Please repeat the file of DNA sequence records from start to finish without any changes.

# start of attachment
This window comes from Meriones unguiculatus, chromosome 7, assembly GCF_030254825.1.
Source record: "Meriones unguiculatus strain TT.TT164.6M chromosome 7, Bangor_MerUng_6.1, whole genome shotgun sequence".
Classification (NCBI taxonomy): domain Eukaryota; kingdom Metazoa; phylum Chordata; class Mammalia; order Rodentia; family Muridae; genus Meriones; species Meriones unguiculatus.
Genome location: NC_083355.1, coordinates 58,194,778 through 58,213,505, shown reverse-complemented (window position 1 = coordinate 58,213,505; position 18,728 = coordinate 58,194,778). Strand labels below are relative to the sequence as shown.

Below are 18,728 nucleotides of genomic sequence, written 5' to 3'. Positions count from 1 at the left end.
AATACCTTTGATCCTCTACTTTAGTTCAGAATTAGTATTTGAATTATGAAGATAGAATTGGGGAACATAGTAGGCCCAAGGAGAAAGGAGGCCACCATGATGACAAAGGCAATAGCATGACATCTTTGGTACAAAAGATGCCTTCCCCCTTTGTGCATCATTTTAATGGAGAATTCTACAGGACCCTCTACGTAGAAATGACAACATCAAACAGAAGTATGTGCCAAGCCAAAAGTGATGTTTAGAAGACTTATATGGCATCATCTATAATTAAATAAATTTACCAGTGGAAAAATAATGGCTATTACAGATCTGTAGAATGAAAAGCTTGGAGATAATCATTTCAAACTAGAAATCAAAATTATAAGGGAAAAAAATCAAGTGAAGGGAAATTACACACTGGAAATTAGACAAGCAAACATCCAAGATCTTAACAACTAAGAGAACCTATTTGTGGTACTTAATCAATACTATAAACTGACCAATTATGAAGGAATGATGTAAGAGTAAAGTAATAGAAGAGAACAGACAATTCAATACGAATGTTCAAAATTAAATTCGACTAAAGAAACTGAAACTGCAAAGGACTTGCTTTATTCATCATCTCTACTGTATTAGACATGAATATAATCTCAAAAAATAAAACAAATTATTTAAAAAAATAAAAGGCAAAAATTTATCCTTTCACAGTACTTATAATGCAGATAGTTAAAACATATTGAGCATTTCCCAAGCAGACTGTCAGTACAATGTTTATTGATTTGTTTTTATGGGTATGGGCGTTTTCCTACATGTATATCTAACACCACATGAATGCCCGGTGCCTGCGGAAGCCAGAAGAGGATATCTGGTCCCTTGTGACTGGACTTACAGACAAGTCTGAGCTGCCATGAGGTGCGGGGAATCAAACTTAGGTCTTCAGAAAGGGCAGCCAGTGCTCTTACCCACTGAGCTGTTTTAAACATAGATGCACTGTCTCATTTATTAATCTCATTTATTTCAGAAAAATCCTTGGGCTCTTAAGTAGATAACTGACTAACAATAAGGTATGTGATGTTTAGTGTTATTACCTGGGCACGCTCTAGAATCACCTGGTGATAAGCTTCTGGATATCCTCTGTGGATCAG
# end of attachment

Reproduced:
This window comes from Meriones unguiculatus, chromosome 7, assembly GCF_030254825.1.
Source record: "Meriones unguiculatus strain TT.TT164.6M chromosome 7, Bangor_MerUng_6.1, whole genome shotgun sequence".
Classification (NCBI taxonomy): domain Eukaryota; kingdom Metazoa; phylum Chordata; class Mammalia; order Rodentia; family Muridae; genus Meriones; species Meriones unguiculatus.
Genome location: NC_083355.1, coordinates 58,194,778 through 58,213,505, shown reverse-complemented (window position 1 = coordinate 58,213,505; position 18,728 = coordinate 58,194,778). Strand labels below are relative to the sequence as shown.

Below are 18,728 nucleotides of genomic sequence, written 5' to 3'. Positions count from 1 at the left end.
AATACCTTTGATCCTCTACTTTAGTTCAGAATTAGTATTTGAATTATGAAGATAGAATTGGGGAACATAGTAGGCCCAAGGAGAAAGGAGGCCACCATGATGACAAAGGCAATAGCATGACATCTTTGGTACAAAAGATGCCTTCCCCCTTTGTGCATCATTTTAATGGAGAATTCTACAGGACCCTCTACGTAGAAATGACAACATCAAACAGAAGTATGTGCCAAGCCAAAAGTGATGTTTAGAAGACTTATATGGCATCATCTATAATTAAATAAATTTACCAGTGGAAAAATAATGGCTATTACAGATCTGTAGAATGAAAAGCTTGGAGATAATCATTTCAAACTAGAAATCAAAATTATAAGGGAAAAAAATCAAGTGAAGGGAAATTACACACTGGAAATTAGACAAGCAAACATCCAAGATCTTAACAACTAAGAGAACCTATTTGTGGTACTTAATCAATACTATAAACTGACCAATTATGAAGGAATGATGTAAGAGTAAAGTAATAGAAGAGAACAGACAATTCAATACGAATGTTCAAAATTAAATTCGACTAAAGAAACTGAAACTGCAAAGGACTTGCTTTATTCATCATCTCTACTGTATTAGACATGAATATAATCTCAAAAAATAAAACAAATTATTTAAAAAAATAAAAGGCAAAAATTTATCCTTTCACAGTACTTATAATGCAGATAGTTAAAACATATTGAGCATTTCCCAAGCAGACTGTCAGTACAATGTTTATTGATTTGTTTTTATGGGTATGGGCGTTTTCCTACATGTATATCTAACACCACATGAATGCCCGGTGCCTGCGGAAGCCAGAAGAGGATATCTGGTCCCTTGTGACTGGACTTACAGACAAGTCTGAGCTGCCATGAGGTGCGGGGAATCAAACTTAGGTCTTCAGAAAGGGCAGCCAGTGCTCTTACCCACTGAGCTGTTTTAAACATAGATGCACTGTCTCATTTATTAATCTCATTTATTTCAGAAAAATCCTTGGGCTCTTAAGTAGATAACTGACTAACAATAAGGTATGTGATGTTTAGTGTTATTACCTGGGCACGCTCTAGAATCACCTGGTGATAAGCTTCTGGATATCCTCTGTGGATCAG